• Jan 23, 2016

    design, InDesign, typesetting

    Typesetting with non-breaking spaces

    Years ago, I helped a major museum create a list of abbreviations (and other elements that typically appear in scholarly manuscripts) before or after which it would be good to have non-breaking spaces. You know, like after the p. in “see p. 284” or before the in. in dimensions (8 x 8 in.).

    Typesetting non-breaking spaces

    When I’m commissioned as typesetter, I bring in these non-breaking spaces at the initial typesetting stage. InDesign has a powerful Find/Change feature that makes this a simple task. Doing it early on ensures that none of these awkward breaks will appear in first pass pages and saves lots of time and effort on behalf of the designer and editorial staff.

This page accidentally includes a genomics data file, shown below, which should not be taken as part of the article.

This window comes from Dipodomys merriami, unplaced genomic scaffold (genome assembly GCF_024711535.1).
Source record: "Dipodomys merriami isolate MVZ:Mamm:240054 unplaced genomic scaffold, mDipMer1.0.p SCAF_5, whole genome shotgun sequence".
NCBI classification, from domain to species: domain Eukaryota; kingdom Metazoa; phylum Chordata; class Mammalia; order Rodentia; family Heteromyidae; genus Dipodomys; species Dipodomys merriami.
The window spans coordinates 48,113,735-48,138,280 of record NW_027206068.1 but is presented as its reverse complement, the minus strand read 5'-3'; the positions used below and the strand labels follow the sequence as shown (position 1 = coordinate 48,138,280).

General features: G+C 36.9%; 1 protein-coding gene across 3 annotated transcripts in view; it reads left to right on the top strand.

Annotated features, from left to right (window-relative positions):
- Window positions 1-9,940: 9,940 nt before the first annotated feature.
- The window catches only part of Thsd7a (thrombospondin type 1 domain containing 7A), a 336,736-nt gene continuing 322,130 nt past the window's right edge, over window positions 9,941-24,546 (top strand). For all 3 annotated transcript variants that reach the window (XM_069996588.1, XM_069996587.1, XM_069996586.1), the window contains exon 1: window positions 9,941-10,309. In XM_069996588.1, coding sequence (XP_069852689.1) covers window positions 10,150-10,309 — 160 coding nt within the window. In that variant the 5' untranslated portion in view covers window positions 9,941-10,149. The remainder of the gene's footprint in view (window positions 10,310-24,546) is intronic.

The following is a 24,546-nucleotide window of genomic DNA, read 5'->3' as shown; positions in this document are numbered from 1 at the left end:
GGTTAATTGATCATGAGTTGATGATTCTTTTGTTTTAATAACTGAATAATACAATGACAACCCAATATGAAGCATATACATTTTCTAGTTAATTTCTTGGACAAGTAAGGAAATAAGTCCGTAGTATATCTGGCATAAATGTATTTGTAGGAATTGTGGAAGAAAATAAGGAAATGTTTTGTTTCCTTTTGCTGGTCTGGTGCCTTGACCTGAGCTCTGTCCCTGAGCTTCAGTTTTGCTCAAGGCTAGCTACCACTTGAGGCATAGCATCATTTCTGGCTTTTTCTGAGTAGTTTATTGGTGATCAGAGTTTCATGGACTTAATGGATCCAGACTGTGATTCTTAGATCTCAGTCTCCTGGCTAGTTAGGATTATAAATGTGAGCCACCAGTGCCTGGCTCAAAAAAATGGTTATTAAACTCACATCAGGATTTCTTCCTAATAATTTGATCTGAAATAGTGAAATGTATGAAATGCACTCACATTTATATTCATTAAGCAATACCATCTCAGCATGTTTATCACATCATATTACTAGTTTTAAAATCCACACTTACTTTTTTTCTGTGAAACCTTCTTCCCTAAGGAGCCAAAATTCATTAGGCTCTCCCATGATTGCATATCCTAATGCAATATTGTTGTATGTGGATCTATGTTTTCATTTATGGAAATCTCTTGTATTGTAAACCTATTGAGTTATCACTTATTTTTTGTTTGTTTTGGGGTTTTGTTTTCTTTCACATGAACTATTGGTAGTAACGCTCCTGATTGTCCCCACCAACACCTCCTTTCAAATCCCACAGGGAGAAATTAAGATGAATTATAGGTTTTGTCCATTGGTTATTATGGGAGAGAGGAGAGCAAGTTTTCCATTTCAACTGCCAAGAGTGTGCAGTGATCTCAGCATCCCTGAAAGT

“I can’t handle reflow at this point!”

    On occasion, I’m brought in to finish up design and production on a book when the designer is unable to get the work done on time. The entire book will have already been laid out and at least one round of edits may have been done. Generally, the editor will mention that there are numerous bad breaks due to the designer not adding these non-breaking spaces and will ask me to fix all of them. I have to point out that if I make the changes globally at this point, line breaks will change and text may reflow from page to page, which is a big problem if the index has already been developed. (These books usually do not contain InDesign-generated indexes.)

    “I can’t handle reflow at this point!” is the typical response. This means I have to find and replace these spaces one by one and fix any bad line breaks or text reflow. That’s quite a time-consuming process. So save your publisher some money and make these changes before first pass. Your editor will love you.

    Jan 23, 2016

    design, InDesign, typesetting